We’re looking forward to some mild weather that’s been forecast for East Tennessee this week. It’s been pretty cold up in the Smokies even though the weather has been relatively mild for January. Water temperatures in the Smokies haven’t topped 40 degrees in some time. That means that while fishing isn’t an exercise in futility, the fish aren’t jumping on the hook either.
Charity fishes a pair of nymphs in a pocket of calm water on Little River
This is a time when your ability to read the water is at a premium. Deep, slow pockets will always produce the best under these conditions. The depth of your nymphs will mean the difference between some success and none.
A few days back we fished one of our favorite runs of water at Elkmont and were astonished that we didn’t get so much as a tap; the strike indicator never even jiggled just a little. Charity slid it about a foot further up the leader to drift the flies about four feet deep instead of three feet. First drift after that she hooked a fish.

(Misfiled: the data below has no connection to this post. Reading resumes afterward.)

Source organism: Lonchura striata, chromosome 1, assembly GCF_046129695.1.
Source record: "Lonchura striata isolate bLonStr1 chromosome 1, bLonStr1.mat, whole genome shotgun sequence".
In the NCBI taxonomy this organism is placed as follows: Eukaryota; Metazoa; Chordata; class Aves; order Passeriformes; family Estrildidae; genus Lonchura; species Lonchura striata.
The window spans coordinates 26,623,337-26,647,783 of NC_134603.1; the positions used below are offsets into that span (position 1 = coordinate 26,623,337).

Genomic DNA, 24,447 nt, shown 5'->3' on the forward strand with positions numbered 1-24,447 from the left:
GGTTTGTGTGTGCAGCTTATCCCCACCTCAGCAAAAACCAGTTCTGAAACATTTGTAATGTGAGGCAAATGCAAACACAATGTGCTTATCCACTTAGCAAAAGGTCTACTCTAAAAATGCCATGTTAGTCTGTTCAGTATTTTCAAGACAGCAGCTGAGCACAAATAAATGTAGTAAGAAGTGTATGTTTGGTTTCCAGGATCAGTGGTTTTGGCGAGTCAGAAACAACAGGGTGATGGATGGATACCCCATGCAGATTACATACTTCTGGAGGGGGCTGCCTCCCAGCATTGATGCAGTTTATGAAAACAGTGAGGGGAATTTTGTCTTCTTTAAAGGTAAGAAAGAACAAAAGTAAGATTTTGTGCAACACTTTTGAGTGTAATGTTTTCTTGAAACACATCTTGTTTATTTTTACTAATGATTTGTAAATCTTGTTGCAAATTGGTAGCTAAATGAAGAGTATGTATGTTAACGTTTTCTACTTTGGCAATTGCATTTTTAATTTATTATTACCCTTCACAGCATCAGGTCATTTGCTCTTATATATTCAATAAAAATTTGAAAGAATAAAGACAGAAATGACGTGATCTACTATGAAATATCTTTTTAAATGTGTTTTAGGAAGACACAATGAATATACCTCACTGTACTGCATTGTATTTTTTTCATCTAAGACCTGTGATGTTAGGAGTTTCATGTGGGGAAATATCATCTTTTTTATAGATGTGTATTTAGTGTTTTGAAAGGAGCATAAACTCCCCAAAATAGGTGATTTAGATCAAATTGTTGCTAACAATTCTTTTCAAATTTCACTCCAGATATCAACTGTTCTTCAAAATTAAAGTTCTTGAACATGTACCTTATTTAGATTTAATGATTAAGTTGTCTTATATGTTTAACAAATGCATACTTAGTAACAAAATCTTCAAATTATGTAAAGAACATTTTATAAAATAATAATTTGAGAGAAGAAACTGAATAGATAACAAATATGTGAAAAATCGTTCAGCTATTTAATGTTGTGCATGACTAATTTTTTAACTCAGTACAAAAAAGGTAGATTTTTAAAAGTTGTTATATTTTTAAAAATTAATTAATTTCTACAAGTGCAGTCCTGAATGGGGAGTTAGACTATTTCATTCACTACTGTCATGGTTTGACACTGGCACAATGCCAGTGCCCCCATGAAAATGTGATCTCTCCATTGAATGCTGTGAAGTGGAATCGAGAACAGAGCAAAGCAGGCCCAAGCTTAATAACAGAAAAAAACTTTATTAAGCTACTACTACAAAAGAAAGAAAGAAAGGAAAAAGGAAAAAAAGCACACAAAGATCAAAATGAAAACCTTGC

Don’t be afraid to use heavy flies, add a split shot and tinker with the depth your drift.
It’s been a pretty grim story on the tailwaters, or at least the ones we frequent. Recent rains have brought lake levels up dramatically. Norris lake rose almost five feet in a single week. Anyone familiar with TVA operating practice knows what this means: high flows from the dams.
I’d like to think this will end soon, but with more rain in the forecast this week we may not be on the Clinch or Holston for a while. The South Holston has some decent gaps in generation and the almost always reliable Watauga has flows friendly to wading anglers. The Hiwassee has high flows this week, but anyone with a drift boat or raft (and a high level of competency rowing it) should find some success there. In fact we’ve given some thought to heading that way soon. We’ll keep you posted when we do.